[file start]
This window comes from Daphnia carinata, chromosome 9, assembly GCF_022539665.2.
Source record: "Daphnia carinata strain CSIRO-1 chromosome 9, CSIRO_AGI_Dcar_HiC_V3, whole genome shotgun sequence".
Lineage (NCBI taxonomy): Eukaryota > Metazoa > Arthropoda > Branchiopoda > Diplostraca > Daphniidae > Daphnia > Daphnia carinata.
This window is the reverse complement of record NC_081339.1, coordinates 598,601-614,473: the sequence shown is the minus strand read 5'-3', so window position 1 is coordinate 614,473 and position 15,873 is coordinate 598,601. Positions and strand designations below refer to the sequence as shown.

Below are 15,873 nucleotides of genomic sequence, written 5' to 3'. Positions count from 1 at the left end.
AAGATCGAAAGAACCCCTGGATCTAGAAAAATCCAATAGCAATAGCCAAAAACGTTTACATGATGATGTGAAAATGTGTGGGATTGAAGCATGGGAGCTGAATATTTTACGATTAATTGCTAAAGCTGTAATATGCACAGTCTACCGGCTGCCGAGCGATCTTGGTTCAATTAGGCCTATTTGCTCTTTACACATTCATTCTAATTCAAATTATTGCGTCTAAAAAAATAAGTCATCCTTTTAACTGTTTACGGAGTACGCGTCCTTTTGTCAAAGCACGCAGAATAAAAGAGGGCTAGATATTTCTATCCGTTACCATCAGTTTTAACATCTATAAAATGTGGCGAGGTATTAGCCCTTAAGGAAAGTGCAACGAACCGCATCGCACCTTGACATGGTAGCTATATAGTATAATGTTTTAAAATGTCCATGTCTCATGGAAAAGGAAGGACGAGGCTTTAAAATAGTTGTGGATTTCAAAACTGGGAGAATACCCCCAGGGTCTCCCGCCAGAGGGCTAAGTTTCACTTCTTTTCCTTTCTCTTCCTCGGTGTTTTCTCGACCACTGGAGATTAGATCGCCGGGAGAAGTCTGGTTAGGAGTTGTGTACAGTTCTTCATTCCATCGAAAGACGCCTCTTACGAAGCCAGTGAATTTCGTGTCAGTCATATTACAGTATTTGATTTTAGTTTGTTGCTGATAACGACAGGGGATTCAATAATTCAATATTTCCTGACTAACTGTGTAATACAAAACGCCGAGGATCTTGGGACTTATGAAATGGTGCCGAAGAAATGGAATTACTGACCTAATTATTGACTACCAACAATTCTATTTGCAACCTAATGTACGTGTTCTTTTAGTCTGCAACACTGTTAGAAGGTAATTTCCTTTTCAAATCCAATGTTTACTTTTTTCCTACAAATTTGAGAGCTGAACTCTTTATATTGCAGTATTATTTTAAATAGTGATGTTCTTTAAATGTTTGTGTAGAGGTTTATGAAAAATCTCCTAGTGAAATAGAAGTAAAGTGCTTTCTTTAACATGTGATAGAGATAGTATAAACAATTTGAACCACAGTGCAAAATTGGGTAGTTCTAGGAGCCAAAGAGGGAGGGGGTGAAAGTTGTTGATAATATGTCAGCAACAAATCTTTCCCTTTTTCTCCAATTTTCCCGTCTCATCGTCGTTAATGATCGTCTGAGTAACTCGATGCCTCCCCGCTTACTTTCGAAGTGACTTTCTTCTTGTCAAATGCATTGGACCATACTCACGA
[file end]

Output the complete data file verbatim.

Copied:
This window comes from Daphnia carinata, chromosome 9, assembly GCF_022539665.2.
Source record: "Daphnia carinata strain CSIRO-1 chromosome 9, CSIRO_AGI_Dcar_HiC_V3, whole genome shotgun sequence".
Lineage (NCBI taxonomy): Eukaryota > Metazoa > Arthropoda > Branchiopoda > Diplostraca > Daphniidae > Daphnia > Daphnia carinata.
This window is the reverse complement of record NC_081339.1, coordinates 598,601-614,473: the sequence shown is the minus strand read 5'-3', so window position 1 is coordinate 614,473 and position 15,873 is coordinate 598,601. Positions and strand designations below refer to the sequence as shown.

Below are 15,873 nucleotides of genomic sequence, written 5' to 3'. Positions count from 1 at the left end.
AAGATCGAAAGAACCCCTGGATCTAGAAAAATCCAATAGCAATAGCCAAAAACGTTTACATGATGATGTGAAAATGTGTGGGATTGAAGCATGGGAGCTGAATATTTTACGATTAATTGCTAAAGCTGTAATATGCACAGTCTACCGGCTGCCGAGCGATCTTGGTTCAATTAGGCCTATTTGCTCTTTACACATTCATTCTAATTCAAATTATTGCGTCTAAAAAAATAAGTCATCCTTTTAACTGTTTACGGAGTACGCGTCCTTTTGTCAAAGCACGCAGAATAAAAGAGGGCTAGATATTTCTATCCGTTACCATCAGTTTTAACATCTATAAAATGTGGCGAGGTATTAGCCCTTAAGGAAAGTGCAACGAACCGCATCGCACCTTGACATGGTAGCTATATAGTATAATGTTTTAAAATGTCCATGTCTCATGGAAAAGGAAGGACGAGGCTTTAAAATAGTTGTGGATTTCAAAACTGGGAGAATACCCCCAGGGTCTCCCGCCAGAGGGCTAAGTTTCACTTCTTTTCCTTTCTCTTCCTCGGTGTTTTCTCGACCACTGGAGATTAGATCGCCGGGAGAAGTCTGGTTAGGAGTTGTGTACAGTTCTTCATTCCATCGAAAGACGCCTCTTACGAAGCCAGTGAATTTCGTGTCAGTCATATTACAGTATTTGATTTTAGTTTGTTGCTGATAACGACAGGGGATTCAATAATTCAATATTTCCTGACTAACTGTGTAATACAAAACGCCGAGGATCTTGGGACTTATGAAATGGTGCCGAAGAAATGGAATTACTGACCTAATTATTGACTACCAACAATTCTATTTGCAACCTAATGTACGTGTTCTTTTAGTCTGCAACACTGTTAGAAGGTAATTTCCTTTTCAAATCCAATGTTTACTTTTTTCCTACAAATTTGAGAGCTGAACTCTTTATATTGCAGTATTATTTTAAATAGTGATGTTCTTTAAATGTTTGTGTAGAGGTTTATGAAAAATCTCCTAGTGAAATAGAAGTAAAGTGCTTTCTTTAACATGTGATAGAGATAGTATAAACAATTTGAACCACAGTGCAAAATTGGGTAGTTCTAGGAGCCAAAGAGGGAGGGGGTGAAAGTTGTTGATAATATGTCAGCAACAAATCTTTCCCTTTTTCTCCAATTTTCCCGTCTCATCGTCGTTAATGATCGTCTGAGTAACTCGATGCCTCCCCGCTTACTTTCGAAGTGACTTTCTTCTTGTCAAATGCATTGGACCATACTCACGA